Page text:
National health surveillance instruments are intended to monitor important health issues and health status of all populations in the United States. Several population subgroups present with disparities in health conditions and health care. To effectively create programs and policies to address these issues requires accurate identification of key population subgroups. Among the subgroups with the highest rates of poor health outcomes is the American Indian/Alaska Native (AIAN) population, which is also at significant risk of misidentification in national surveillance instruments.
Selection of data sets for study inclusion was based on significant use of data sets in the literature, collection of AIAN designation, and availability of key health indicators. Thus, the Behavior Risk Factor Surveillance System (BRFSS), the National Health Interview Survey (NHIS), the National Survey of Children’s Health (NSCH), the National Health and Nutrition Examination Survey (NHANES), the National Survey of Drug Use and Health (NSDUH), Population Assessment of Tobacco and Health (PATH), and the Medicare Current Beneficiary Survey (MCBS) were selected. Additionally, the research team reviewed the California Health Interview Survey (CHIS), due to its inclusion of a large AIAN population.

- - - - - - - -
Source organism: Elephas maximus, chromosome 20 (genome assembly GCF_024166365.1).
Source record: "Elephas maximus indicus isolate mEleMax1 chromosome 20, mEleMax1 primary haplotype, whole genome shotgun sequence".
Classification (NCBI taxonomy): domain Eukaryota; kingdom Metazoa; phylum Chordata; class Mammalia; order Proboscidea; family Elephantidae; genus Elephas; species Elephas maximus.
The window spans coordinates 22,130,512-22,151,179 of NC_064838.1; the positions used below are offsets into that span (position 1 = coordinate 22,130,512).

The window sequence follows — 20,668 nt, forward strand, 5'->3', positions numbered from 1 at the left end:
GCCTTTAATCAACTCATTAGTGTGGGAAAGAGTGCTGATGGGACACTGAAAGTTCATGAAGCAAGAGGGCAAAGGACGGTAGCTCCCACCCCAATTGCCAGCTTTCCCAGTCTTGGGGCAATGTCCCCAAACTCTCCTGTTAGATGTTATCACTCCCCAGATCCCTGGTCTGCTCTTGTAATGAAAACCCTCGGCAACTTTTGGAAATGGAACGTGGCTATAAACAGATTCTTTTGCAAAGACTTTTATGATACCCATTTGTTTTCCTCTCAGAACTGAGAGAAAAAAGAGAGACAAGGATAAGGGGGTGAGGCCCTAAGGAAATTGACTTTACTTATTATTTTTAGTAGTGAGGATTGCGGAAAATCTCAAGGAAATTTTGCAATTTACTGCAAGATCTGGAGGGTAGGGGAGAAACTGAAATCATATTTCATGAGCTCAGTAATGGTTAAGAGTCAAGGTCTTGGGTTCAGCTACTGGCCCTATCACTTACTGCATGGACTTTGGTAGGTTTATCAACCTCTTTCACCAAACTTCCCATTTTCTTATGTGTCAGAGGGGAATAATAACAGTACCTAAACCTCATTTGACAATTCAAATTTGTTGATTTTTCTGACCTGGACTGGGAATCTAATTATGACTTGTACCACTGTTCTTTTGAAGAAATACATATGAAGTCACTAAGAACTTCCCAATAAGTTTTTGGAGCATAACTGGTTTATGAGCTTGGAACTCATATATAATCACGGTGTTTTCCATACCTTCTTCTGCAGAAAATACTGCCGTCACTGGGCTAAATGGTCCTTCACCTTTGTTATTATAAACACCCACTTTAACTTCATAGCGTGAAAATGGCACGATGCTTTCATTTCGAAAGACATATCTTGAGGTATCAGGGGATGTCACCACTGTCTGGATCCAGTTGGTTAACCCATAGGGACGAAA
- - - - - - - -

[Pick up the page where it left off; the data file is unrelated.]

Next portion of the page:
This report shares methodological challenges in identifying and quantifying health and social determinants of health of the diverse populations of AIAN across the US. There is variation in classification, coding, tabulation, and reporting practices among national surveys. We provide an assessment of how methodological decisions about racial classification and, in select data sets, how weighting affect population estimates of leading health indicators among AIANs, including specific examples of prevalence estimates using existing and revised weights.
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